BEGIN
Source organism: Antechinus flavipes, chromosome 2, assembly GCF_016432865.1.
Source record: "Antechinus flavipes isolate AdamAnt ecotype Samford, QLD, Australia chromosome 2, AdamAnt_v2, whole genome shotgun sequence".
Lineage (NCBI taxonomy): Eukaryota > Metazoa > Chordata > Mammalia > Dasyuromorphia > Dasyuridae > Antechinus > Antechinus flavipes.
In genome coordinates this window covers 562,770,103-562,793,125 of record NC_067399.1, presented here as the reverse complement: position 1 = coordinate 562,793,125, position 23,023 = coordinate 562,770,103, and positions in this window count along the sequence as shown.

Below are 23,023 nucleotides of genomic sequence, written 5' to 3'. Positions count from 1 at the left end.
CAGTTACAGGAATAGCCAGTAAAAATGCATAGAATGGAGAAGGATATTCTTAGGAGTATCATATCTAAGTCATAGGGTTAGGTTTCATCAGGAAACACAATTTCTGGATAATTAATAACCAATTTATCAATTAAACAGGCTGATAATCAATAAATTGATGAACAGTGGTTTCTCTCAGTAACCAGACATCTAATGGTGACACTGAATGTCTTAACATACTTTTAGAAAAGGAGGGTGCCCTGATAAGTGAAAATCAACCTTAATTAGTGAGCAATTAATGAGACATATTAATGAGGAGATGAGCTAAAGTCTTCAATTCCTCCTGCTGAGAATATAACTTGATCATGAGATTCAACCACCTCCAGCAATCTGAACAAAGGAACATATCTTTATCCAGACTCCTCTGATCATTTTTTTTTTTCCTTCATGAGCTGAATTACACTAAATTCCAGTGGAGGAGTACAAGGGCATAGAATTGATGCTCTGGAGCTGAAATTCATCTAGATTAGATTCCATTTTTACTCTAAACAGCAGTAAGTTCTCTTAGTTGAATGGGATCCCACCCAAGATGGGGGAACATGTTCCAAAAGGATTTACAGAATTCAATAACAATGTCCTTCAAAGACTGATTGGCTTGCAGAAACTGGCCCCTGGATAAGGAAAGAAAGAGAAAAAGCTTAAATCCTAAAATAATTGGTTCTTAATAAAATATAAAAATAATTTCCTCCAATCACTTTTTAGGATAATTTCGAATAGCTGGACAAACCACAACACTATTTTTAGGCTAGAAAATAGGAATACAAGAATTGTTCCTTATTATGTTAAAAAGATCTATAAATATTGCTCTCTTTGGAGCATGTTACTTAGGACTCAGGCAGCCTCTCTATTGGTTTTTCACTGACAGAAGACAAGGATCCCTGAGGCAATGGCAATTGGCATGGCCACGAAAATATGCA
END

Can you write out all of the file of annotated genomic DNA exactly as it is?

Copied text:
Source organism: Antechinus flavipes, chromosome 2, assembly GCF_016432865.1.
Source record: "Antechinus flavipes isolate AdamAnt ecotype Samford, QLD, Australia chromosome 2, AdamAnt_v2, whole genome shotgun sequence".
Lineage (NCBI taxonomy): Eukaryota > Metazoa > Chordata > Mammalia > Dasyuromorphia > Dasyuridae > Antechinus > Antechinus flavipes.
In genome coordinates this window covers 562,770,103-562,793,125 of record NC_067399.1, presented here as the reverse complement: position 1 = coordinate 562,793,125, position 23,023 = coordinate 562,770,103, and positions in this window count along the sequence as shown.

Below are 23,023 nucleotides of genomic sequence, written 5' to 3'. Positions count from 1 at the left end.
CAGTTACAGGAATAGCCAGTAAAAATGCATAGAATGGAGAAGGATATTCTTAGGAGTATCATATCTAAGTCATAGGGTTAGGTTTCATCAGGAAACACAATTTCTGGATAATTAATAACCAATTTATCAATTAAACAGGCTGATAATCAATAAATTGATGAACAGTGGTTTCTCTCAGTAACCAGACATCTAATGGTGACACTGAATGTCTTAACATACTTTTAGAAAAGGAGGGTGCCCTGATAAGTGAAAATCAACCTTAATTAGTGAGCAATTAATGAGACATATTAATGAGGAGATGAGCTAAAGTCTTCAATTCCTCCTGCTGAGAATATAACTTGATCATGAGATTCAACCACCTCCAGCAATCTGAACAAAGGAACATATCTTTATCCAGACTCCTCTGATCATTTTTTTTTTTCCTTCATGAGCTGAATTACACTAAATTCCAGTGGAGGAGTACAAGGGCATAGAATTGATGCTCTGGAGCTGAAATTCATCTAGATTAGATTCCATTTTTACTCTAAACAGCAGTAAGTTCTCTTAGTTGAATGGGATCCCACCCAAGATGGGGGAACATGTTCCAAAAGGATTTACAGAATTCAATAACAATGTCCTTCAAAGACTGATTGGCTTGCAGAAACTGGCCCCTGGATAAGGAAAGAAAGAGAAAAAGCTTAAATCCTAAAATAATTGGTTCTTAATAAAATATAAAAATAATTTCCTCCAATCACTTTTTAGGATAATTTCGAATAGCTGGACAAACCACAACACTATTTTTAGGCTAGAAAATAGGAATACAAGAATTGTTCCTTATTATGTTAAAAAGATCTATAAATATTGCTCTCTTTGGAGCATGTTACTTAGGACTCAGGCAGCCTCTCTATTGGTTTTTCACTGACAGAAGACAAGGATCCCTGAGGCAATGGCAATTGGCATGGCCACGAAAATATGCA